"I did not know what to do. I was very shaky. And then they said, 'Come on, I want you to meet someone.' And in the corner there was this little lady sitting there, and then I looked straight at her face, and I thought, 'Oh my God, I look like her!' Excerpt from Rita Wright's testimony about the time she was reunited with her mother.

Can a national excuse really make a difference in Australia? It's not safe. While acknowledging and raising awareness about the stolen generations is likely to help Aboriginal communities heal their past wounds, it cannot erase the problems of today's Australia.

Poverty and inequality

Like many rights-free groups, Aboriginal Australians and Torres Strait Islanders do not enjoy the same quality of life as the majority group. They report lower education and employment, making them more vulnerable to poverty. In 2016, 31% of Aboriginal and Torres Strait Islander Australians were reported living below the poverty line. Many believe that decades of forced segregation have directly resulted in higher poverty among Aboriginal communities.

Health issues

The destruction of Aboriginal cultures began with an evil:disease. The Europeans brought with them a number of epidemic diseases that exterminated the majority of the indigenous peoples. Unfortunately, the phantom of this evil has lingered in our present time, and the health of Aboriginal Australians is still a troublesome problem. ATSI Australians have a shorter life expectancy than non-Aboriginal Australians. They also have higher infant mortality and deaths while giving birth. In 2019, the Closing The Gap initiative reported that the gap in life expectancy instead of closing was growing. And another study conducted in 2019 has also shown that members of the stolen generations were more likely to have anxiety, depression, PTSD or suicidal tendencies. On the other hand, a significant number proved to be unstable in terms of family dynamics.

Lack of consideration for Aboriginal cultures

History has shaped the way non-Aboriginal Australians view their ATSI neighbors. With colonization and assimilation, it has become more of a challenge to see society outside a European-centered framework. Historically, the government has made great efforts to erase the cultural complexity of the Aborigines and Torres Strait Islander Australians. For example, Aboriginal art has long been written off and misunderstood, as many have failed to think about it through the right lens. Europeans have imposed their views on a world that had already developed a rich but different culture. More urgent are certain Aboriginal languages, such as the Wiradjuri language, on the verge of extinction. In 2017, Australia New South Wales implemented the Aboriginal Languages ​​Act, to finally recognize the importance of Aboriginal languages. Hopefully, the conservation measures taken by the Australian Government will have a positive effect on the survival of Aboriginal languages, despite their slowness.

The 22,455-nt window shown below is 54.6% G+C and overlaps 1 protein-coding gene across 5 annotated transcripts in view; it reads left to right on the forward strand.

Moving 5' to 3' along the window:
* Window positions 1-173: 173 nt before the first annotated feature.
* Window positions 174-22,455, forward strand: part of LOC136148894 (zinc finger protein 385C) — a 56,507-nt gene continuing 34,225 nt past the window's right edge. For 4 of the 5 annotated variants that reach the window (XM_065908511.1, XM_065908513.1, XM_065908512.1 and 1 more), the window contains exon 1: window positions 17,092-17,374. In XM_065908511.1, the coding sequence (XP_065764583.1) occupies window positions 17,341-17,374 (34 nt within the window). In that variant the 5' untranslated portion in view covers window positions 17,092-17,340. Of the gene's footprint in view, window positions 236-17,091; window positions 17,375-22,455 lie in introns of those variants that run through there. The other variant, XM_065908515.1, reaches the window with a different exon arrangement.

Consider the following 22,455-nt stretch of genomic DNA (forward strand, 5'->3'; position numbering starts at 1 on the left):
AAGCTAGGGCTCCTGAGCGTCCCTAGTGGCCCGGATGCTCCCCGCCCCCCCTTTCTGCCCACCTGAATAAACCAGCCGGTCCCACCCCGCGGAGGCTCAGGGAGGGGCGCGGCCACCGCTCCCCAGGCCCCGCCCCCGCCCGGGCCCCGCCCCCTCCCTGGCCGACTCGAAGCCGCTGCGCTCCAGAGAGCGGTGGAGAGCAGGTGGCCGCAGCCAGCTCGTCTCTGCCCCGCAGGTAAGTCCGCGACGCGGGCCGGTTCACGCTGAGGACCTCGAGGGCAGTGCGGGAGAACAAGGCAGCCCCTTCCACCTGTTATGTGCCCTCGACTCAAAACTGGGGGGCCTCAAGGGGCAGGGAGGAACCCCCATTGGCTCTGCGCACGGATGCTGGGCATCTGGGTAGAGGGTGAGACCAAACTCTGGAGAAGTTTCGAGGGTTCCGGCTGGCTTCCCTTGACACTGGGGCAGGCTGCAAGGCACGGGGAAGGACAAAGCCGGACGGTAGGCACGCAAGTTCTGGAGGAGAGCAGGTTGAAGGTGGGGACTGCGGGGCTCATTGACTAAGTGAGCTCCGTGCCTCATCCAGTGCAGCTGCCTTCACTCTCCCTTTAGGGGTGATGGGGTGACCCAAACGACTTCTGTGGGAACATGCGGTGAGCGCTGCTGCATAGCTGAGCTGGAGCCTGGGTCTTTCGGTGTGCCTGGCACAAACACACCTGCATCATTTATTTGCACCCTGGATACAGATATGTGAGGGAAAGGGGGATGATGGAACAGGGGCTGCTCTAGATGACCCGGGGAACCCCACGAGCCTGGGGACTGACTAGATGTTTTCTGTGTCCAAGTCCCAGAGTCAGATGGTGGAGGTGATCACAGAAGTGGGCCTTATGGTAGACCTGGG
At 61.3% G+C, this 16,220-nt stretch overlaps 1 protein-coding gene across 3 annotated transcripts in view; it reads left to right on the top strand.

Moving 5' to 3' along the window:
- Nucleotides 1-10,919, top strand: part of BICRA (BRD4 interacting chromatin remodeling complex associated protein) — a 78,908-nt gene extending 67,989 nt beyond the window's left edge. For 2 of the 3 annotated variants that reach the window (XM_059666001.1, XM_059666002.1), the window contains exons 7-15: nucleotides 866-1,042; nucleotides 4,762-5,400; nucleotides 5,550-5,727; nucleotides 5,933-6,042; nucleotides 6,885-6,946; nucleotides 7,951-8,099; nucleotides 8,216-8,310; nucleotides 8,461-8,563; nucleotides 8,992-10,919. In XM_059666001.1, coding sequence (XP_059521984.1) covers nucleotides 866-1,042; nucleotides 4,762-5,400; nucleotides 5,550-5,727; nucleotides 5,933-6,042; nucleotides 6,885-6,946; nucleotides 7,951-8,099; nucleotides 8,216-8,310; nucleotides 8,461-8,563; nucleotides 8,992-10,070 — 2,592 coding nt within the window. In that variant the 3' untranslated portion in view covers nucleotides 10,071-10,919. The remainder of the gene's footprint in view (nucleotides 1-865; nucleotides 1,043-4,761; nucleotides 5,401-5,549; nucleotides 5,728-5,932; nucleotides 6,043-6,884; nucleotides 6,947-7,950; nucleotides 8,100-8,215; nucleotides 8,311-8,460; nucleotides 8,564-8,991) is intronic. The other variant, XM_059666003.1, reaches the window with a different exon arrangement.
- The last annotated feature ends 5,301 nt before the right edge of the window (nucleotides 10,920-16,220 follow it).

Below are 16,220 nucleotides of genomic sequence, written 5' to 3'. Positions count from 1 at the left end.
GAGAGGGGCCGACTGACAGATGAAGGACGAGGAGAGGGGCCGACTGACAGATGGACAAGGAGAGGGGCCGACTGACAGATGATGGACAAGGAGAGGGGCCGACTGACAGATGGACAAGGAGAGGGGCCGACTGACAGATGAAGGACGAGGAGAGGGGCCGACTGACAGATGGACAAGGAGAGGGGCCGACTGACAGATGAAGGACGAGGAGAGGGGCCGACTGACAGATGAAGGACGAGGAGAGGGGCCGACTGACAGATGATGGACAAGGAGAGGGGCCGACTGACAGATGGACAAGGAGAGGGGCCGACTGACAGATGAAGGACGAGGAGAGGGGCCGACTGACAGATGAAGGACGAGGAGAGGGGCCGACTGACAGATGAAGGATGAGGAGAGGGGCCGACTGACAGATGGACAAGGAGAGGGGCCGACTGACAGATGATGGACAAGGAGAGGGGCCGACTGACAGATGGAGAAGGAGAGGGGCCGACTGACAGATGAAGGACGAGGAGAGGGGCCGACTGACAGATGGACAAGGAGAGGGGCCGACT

The importance of acknowledging past mistakes and saying sorry

National Sorry Day opens the dialogue on the need for governments to apologize for their crimes (especially their crimes against humanity). On December 7, 1970, German Chancellor Willy Brandt knelt in front of the Ghetto Heroes Monument to apologize to the victims of the Warsaw Ghetto Uprising. His gesture made history. The act of acknowledging the pain and struggle of a people, while making a sincere apology, seems to be the only first step towards healing. For certain communities, no proper apologies have ever been received, for no one acknowledged that a crime was committed against them. Such controversy surrounds the Japanese government on the issue of "Comfort Women". Or the US government and its unwillingness to offer compensation to African-American descendants of slaves. Which proves that a people cannot go towards reconciliation without a proper recognition of history.

For Australians from Aboriginal and Torres Island, the road to equality is long and full of obstacles. As an excuse was made, but other crimes, such as the genocide of Aboriginal tribes, have not yet been recognized. The topic is still very controversial, but that's why it's more than necessary to participate in a discussion about it.

To hear testimonies about indigenous peoples and the Torres Strait Islanders who survived the stolen generations, go to https://www.stolengenerationstestimonies.com/